In contrast, HR Specialists focus their skills on one specific area of HR. They are considered experts in their specific field, whether it’s a topic like diversity, equality and inclusion, or employment law.  Whilst opportunities in specific HR fields are often harder to come by, they can be particularly fulfilling and rewarding – salaries are often particularly attractive and benefits can be impressive. Being a specialist in a particular field can give you a real sense of fulfillment and accomplishment too. Specialising early on in your career can be riskier in the short-term, but in the long-term can potentially open up more opportunities for you.

Two HR professionals looking at the camera

Is a career in HR right for me?

Only you can truly answer the question of whether a career in HR will be the right thing for you. Other people might be able to give you tips and advice but ultimately, the decision comes down to yourself.

To work in HR and enjoy it, you’ll probably need to have a number of specific personality traits:

  •     You’re good at multitasking: HR roles can call for you to juggle multiple, different tasks at the same time.
  •     You’re resilient: You’ll sometimes be dealing with emotionally-charged issues like grievances which can take a toll on your mental health if you’re not prepared
  •     You enjoy interacting with people: HR is a role devoted to people. In fact, it’s often called the ‘People Profession’. To build a successful HR career, you’ll need to enjoy talking and interacting with people from all backgrounds.
  •     You’re professional: HR deals with many confidential and sensitive issues. You’ll need to be able to maintain a strong sense of professionalism and ethics constantly.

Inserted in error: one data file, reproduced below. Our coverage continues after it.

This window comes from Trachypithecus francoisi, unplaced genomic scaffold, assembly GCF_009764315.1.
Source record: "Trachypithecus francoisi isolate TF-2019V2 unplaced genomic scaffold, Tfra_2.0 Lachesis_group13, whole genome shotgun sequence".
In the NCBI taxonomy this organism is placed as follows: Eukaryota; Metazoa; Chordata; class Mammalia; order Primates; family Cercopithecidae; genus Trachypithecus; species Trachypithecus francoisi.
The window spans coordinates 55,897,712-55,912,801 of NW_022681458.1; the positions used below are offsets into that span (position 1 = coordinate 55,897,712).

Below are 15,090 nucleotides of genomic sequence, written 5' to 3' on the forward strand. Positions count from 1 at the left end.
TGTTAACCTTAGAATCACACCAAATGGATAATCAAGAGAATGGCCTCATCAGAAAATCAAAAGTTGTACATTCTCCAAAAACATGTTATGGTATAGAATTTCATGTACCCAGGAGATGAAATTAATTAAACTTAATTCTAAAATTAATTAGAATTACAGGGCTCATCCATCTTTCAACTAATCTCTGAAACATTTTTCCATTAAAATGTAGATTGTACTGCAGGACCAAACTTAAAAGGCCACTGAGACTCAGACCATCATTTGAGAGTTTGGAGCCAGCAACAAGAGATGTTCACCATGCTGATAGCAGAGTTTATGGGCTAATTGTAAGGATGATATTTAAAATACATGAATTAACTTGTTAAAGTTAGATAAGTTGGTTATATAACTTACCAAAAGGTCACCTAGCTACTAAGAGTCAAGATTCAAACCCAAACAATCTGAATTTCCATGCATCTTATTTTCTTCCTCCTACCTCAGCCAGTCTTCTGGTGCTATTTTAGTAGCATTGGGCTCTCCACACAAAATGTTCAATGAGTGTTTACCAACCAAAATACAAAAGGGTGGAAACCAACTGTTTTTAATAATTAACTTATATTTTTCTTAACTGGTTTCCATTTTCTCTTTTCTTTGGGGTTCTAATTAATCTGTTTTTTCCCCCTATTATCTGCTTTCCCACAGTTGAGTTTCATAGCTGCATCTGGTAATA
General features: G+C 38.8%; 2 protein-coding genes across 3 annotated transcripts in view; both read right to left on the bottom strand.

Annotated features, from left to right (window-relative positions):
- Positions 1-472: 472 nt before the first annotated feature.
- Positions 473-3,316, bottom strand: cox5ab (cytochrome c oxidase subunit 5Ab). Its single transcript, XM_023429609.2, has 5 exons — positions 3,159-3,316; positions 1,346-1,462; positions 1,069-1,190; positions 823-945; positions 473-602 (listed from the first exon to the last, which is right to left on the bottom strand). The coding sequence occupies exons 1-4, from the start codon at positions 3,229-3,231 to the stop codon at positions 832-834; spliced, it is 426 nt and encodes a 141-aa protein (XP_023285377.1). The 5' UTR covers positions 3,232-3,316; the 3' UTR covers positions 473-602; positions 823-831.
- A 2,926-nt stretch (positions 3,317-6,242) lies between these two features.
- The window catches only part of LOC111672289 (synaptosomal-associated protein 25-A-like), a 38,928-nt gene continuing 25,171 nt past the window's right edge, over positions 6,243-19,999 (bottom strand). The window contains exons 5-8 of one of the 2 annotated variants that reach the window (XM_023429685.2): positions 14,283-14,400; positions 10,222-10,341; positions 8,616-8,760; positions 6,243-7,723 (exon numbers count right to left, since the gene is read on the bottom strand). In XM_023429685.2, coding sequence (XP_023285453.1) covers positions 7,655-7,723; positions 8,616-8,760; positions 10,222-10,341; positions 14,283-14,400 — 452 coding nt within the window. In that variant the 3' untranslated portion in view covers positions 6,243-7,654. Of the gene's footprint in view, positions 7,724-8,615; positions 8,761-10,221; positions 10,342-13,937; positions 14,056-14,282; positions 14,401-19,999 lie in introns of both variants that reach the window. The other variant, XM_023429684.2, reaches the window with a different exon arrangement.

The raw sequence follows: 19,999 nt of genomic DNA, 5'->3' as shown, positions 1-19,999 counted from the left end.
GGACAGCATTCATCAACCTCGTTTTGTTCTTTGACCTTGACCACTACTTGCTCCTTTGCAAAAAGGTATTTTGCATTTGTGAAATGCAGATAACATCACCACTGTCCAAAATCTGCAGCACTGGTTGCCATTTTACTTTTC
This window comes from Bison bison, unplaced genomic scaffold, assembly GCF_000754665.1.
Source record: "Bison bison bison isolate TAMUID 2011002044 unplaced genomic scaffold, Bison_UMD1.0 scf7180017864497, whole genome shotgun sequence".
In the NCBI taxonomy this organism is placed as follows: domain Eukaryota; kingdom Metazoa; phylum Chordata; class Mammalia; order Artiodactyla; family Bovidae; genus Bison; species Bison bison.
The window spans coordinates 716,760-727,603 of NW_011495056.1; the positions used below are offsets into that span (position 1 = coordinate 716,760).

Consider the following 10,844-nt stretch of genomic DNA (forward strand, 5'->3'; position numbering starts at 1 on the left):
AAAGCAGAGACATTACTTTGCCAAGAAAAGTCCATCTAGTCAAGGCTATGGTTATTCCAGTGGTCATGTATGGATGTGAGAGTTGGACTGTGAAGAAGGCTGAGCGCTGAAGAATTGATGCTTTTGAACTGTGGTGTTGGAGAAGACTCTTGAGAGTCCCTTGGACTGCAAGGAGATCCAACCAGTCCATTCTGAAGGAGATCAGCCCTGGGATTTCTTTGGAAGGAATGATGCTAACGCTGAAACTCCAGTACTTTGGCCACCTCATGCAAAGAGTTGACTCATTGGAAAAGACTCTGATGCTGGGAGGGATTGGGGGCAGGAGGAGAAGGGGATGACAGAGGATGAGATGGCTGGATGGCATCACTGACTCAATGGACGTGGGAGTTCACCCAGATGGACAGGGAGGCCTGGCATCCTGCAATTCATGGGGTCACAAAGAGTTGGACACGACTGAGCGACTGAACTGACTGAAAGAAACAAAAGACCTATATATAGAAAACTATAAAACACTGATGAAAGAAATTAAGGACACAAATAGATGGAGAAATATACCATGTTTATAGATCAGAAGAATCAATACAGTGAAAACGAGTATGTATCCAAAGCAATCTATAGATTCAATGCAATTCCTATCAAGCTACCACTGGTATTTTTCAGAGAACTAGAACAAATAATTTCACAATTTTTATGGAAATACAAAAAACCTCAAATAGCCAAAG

•     You’re a good communicator: Sometimes, HR will need to communicate important information to employees, so having good written and oral communication skills is very important.

How to find an HR career that suits you

If you’ve read the above and you’re inspired to develop a career in HR, the next step is to actually work out where you would like to work in the area. As you can see so far, HR is a wide-ranging field and there are lots of different areas you could work in. Trying to find answers to some of the questions below can help you to discover the direction you want to go in.

1.   Find what fascinates you

As professionals, we’ll find that we’re drawn to particular areas and subjects in our work more than other ones. In HR, there are a lot (and we mean a lot) of different areas that you could potentially build a career in. You could even build a career from not specialising in any particular area at all. Finding the unique thing (or things) that fascinate you about a career in HR before getting into the industry can help you to better plan your development and journey. Ultimately, this can help you make better, more informed choices about your career progression and save you time, money and effort in the process.